Google has not forgotten about its Agent Rank algorithm: In 2011, Eric Schmidt talked about spammers on the web:
it would be useful if we had strong identity so we could weed them out. I’m not suggesting eliminating them, what I’m suggesting is if we knew their identity was accurate, we could rank them. Think of them like an identity rank. (src)
For this reason, Google has launched Google+. Website operators are supposed to sign up with Google+ and verify their authorship by inserting a code in all documents published online. Thereby their identity can be unambiguously determined by Google and Google can use its Agent Rank to rank the content.
In contrast to Facebook’s EdgeRank, Google’s Agent Rank is not primarily targeted ranking posts within social networks. Its purpose is to improve web search results by using the popularity of the respective authors for the relevance ranking of a web page.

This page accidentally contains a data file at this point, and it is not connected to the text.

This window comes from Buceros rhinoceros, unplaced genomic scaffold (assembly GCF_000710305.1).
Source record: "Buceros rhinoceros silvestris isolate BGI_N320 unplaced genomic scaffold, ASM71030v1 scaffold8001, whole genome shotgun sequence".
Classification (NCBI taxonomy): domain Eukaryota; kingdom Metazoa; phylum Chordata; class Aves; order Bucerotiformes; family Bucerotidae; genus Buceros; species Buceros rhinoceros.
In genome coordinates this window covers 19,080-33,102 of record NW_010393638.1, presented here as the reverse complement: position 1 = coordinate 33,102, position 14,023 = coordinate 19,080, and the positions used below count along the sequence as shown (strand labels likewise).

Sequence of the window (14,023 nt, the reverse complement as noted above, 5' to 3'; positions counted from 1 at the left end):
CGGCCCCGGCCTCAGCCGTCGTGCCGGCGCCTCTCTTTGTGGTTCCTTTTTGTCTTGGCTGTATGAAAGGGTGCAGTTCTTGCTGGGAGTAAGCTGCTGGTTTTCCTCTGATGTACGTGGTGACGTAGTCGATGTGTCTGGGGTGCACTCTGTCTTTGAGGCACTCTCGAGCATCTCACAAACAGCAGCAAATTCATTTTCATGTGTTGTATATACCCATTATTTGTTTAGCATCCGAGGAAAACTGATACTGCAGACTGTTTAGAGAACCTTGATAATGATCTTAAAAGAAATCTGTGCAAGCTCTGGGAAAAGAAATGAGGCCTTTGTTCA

How important the Agent Rank is, is shown by Google’s strategic realignment by Larry Page with a focus on Google+:
This is the path we’re headed down – a single unified, ‘beautiful’ product across everything. (src)
Author Rank in web search
In addition to verified authorship, yet another ingredient is necessary so that the Agent Rank/Author Rank can be applied to web search: A huge database of indications to determine the popularity of authors.
While Google is working hard on increasing the number of true Google+ users, Facebook already has the necessary data. But not enough: With its EdgeRank, Facebook also has an appropriate algorithm to use this data. The step to transfer the EdgeRank to web search is smaller than one would initially assume.